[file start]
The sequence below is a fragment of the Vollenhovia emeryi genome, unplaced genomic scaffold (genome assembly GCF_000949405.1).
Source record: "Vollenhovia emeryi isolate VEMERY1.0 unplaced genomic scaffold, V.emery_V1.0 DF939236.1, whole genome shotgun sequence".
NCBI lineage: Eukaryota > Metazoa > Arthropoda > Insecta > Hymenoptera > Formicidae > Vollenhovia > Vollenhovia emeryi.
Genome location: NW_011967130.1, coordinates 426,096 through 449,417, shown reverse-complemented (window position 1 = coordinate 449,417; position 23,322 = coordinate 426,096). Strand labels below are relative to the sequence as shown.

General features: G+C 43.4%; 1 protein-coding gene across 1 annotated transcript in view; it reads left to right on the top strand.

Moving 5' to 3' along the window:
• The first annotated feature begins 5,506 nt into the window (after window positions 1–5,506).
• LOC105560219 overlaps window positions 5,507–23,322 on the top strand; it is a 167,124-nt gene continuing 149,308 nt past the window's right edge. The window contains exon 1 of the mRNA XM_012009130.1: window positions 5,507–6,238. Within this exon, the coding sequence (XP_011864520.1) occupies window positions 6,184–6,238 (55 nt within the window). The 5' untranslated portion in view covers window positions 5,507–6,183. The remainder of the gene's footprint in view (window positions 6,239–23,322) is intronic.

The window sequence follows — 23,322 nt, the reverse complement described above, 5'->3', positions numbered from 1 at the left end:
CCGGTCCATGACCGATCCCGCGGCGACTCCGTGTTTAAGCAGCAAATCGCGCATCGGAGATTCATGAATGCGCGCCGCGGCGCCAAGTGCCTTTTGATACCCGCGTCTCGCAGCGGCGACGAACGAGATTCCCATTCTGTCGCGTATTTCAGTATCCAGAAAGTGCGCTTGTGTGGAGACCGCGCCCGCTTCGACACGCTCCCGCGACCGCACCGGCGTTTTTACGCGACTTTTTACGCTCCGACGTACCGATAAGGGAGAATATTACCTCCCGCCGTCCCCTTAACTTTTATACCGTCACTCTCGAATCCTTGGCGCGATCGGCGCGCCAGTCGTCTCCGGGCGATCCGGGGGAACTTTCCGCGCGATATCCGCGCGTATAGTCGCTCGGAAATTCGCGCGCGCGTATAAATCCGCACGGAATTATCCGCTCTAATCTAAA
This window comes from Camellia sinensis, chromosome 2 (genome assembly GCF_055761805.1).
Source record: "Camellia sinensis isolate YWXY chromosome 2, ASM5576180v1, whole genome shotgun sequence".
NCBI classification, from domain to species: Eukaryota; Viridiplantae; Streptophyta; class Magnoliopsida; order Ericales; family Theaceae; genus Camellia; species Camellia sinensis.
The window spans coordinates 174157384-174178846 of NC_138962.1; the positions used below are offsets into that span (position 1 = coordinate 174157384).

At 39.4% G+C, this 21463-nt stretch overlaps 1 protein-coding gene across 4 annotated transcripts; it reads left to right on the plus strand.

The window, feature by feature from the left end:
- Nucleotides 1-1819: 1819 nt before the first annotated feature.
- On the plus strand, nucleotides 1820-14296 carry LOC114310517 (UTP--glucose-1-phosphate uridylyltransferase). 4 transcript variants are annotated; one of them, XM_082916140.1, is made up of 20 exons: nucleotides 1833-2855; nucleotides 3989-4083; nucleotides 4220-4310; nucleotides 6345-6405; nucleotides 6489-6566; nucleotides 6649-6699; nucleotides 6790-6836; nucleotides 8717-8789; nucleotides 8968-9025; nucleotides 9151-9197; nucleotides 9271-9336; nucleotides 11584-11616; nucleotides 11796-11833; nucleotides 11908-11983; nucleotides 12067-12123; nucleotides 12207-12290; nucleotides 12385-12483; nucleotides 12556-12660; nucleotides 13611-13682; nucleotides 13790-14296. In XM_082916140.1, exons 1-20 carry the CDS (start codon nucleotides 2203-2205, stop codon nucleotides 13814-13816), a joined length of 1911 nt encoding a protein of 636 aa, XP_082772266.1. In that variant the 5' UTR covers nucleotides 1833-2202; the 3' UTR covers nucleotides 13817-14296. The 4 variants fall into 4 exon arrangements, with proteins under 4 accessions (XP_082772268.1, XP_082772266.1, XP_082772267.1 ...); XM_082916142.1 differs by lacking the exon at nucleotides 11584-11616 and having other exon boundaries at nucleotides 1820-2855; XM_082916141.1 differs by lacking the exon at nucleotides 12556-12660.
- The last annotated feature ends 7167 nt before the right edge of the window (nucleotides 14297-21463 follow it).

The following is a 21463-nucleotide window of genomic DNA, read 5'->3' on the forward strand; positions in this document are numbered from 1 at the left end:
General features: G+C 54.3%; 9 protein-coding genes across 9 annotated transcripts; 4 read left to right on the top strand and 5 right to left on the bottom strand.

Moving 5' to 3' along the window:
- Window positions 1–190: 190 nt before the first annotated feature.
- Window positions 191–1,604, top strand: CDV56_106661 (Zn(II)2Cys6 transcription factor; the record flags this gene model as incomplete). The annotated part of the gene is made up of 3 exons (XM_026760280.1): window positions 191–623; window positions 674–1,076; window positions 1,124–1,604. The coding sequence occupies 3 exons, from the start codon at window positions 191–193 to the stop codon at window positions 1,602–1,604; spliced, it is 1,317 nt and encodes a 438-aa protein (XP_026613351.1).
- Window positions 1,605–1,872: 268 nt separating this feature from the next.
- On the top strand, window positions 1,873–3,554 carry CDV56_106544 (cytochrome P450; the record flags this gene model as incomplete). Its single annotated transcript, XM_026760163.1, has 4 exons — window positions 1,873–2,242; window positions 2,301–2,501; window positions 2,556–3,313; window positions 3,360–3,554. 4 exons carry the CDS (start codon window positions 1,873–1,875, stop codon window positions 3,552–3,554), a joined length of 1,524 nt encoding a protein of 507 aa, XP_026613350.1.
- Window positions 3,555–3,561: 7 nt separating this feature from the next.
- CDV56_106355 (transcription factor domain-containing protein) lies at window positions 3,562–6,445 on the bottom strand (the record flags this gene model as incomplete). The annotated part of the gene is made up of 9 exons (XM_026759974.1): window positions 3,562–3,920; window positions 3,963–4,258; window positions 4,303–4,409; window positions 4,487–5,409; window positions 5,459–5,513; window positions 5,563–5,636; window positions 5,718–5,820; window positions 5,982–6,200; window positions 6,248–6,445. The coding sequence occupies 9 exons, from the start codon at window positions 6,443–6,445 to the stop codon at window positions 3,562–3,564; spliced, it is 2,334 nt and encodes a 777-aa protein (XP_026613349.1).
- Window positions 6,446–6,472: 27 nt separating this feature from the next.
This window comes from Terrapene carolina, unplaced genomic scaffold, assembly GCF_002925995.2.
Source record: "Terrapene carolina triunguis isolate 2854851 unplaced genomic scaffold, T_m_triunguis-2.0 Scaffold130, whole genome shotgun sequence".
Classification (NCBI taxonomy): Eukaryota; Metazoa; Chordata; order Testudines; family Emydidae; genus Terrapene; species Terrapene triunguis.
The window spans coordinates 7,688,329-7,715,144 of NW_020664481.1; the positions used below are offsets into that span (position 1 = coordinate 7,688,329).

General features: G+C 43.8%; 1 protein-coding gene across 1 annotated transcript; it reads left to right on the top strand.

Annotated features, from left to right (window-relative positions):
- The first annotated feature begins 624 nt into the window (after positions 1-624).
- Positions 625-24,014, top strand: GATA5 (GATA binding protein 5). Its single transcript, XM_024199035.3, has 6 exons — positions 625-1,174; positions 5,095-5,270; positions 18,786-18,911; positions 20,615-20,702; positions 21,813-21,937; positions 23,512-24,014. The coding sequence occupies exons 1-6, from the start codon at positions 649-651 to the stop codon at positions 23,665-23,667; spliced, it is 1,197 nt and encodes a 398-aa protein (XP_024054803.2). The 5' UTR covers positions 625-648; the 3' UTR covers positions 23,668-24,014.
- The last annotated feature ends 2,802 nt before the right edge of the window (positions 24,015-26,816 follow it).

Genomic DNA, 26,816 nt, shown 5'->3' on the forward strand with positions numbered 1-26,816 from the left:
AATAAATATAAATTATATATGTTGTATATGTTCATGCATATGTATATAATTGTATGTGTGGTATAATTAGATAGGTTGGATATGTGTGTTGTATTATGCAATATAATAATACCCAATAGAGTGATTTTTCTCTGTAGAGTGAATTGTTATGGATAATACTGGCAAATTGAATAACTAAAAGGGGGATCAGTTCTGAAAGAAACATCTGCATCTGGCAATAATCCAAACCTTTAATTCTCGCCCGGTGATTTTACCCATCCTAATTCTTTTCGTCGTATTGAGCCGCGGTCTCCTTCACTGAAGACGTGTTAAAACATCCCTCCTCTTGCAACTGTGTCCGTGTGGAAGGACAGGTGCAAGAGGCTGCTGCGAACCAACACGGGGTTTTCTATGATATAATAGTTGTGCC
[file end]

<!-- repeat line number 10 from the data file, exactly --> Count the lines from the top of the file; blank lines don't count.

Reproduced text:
CCGGTCCATGACCGATCCCGCGGCGACTCCGTGTTTAAGCAGCAAATCGCGCATCGGAGATTCATGAATGCGCGCCGCGGCGCCAAGTGCCTTTTGATACCCGCGTCTCGCAGCGGCGACGAACGAGATTCCCATTCTGTCGCGTATTTCAGTATCCAGAAAGTGCGCTTGTGTGGAGACCGCGCCCGCTTCGACACGCTCCCGCGACCGCACCGGCGTTTTTACGCGACTTTTTACGCTCCGACGTACCGATAAGGGAGAATATTACCTCCCGCCGTCCCCTTAACTTTTATACCGTCACTCTCGAATCCTTGGCGCGATCGGCGCGCCAGTCGTCTCCGGGCGATCCGGGGGAACTTTCCGCGCGATATCCGCGCGTATAGTCGCTCGGAAATTCGCGCGCGCGTATAAATCCGCACGGAATTATCCGCTCTAATCTAAA